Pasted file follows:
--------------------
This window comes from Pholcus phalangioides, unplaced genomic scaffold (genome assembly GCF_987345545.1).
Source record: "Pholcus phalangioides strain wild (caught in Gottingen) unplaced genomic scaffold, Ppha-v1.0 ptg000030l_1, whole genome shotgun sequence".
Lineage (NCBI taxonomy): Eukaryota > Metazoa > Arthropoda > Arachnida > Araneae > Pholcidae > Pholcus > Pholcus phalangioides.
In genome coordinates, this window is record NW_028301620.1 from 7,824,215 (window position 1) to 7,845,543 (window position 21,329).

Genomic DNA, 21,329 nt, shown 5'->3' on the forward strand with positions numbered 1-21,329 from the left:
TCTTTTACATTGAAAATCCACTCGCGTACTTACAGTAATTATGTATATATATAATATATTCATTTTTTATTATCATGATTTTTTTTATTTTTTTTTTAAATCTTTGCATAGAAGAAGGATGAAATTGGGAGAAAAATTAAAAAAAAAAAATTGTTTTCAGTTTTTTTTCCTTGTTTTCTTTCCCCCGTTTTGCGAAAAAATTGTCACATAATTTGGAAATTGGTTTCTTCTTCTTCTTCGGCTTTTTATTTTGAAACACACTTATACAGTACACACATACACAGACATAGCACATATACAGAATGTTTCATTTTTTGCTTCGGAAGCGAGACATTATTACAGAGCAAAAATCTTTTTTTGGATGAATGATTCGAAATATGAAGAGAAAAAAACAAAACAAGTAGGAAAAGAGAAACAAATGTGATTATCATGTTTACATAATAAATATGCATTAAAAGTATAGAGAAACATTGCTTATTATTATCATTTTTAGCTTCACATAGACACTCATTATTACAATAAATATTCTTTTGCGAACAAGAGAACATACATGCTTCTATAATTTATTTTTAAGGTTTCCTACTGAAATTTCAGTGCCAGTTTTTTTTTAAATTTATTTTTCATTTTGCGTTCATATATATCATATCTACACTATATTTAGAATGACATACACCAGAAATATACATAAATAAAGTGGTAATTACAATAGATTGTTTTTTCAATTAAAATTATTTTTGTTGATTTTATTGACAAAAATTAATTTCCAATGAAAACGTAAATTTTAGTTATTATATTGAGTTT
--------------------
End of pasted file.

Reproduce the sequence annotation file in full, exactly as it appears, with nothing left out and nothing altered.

This window comes from Pholcus phalangioides, unplaced genomic scaffold (genome assembly GCF_987345545.1).
Source record: "Pholcus phalangioides strain wild (caught in Gottingen) unplaced genomic scaffold, Ppha-v1.0 ptg000030l_1, whole genome shotgun sequence".
Lineage (NCBI taxonomy): Eukaryota > Metazoa > Arthropoda > Arachnida > Araneae > Pholcidae > Pholcus > Pholcus phalangioides.
In genome coordinates, this window is record NW_028301620.1 from 7,824,215 (window position 1) to 7,845,543 (window position 21,329).

Genomic DNA, 21,329 nt, shown 5'->3' on the forward strand with positions numbered 1-21,329 from the left:
TCTTTTACATTGAAAATCCACTCGCGTACTTACAGTAATTATGTATATATATAATATATTCATTTTTTATTATCATGATTTTTTTTATTTTTTTTTTAAATCTTTGCATAGAAGAAGGATGAAATTGGGAGAAAAATTAAAAAAAAAAAATTGTTTTCAGTTTTTTTTCCTTGTTTTCTTTCCCCCGTTTTGCGAAAAAATTGTCACATAATTTGGAAATTGGTTTCTTCTTCTTCTTCGGCTTTTTATTTTGAAACACACTTATACAGTACACACATACACAGACATAGCACATATACAGAATGTTTCATTTTTTGCTTCGGAAGCGAGACATTATTACAGAGCAAAAATCTTTTTTTGGATGAATGATTCGAAATATGAAGAGAAAAAAACAAAACAAGTAGGAAAAGAGAAACAAATGTGATTATCATGTTTACATAATAAATATGCATTAAAAGTATAGAGAAACATTGCTTATTATTATCATTTTTAGCTTCACATAGACACTCATTATTACAATAAATATTCTTTTGCGAACAAGAGAACATACATGCTTCTATAATTTATTTTTAAGGTTTCCTACTGAAATTTCAGTGCCAGTTTTTTTTTAAATTTATTTTTCATTTTGCGTTCATATATATCATATCTACACTATATTTAGAATGACATACACCAGAAATATACATAAATAAAGTGGTAATTACAATAGATTGTTTTTTCAATTAAAATTATTTTTGTTGATTTTATTGACAAAAATTAATTTCCAATGAAAACGTAAATTTTAGTTATTATATTGAGTTT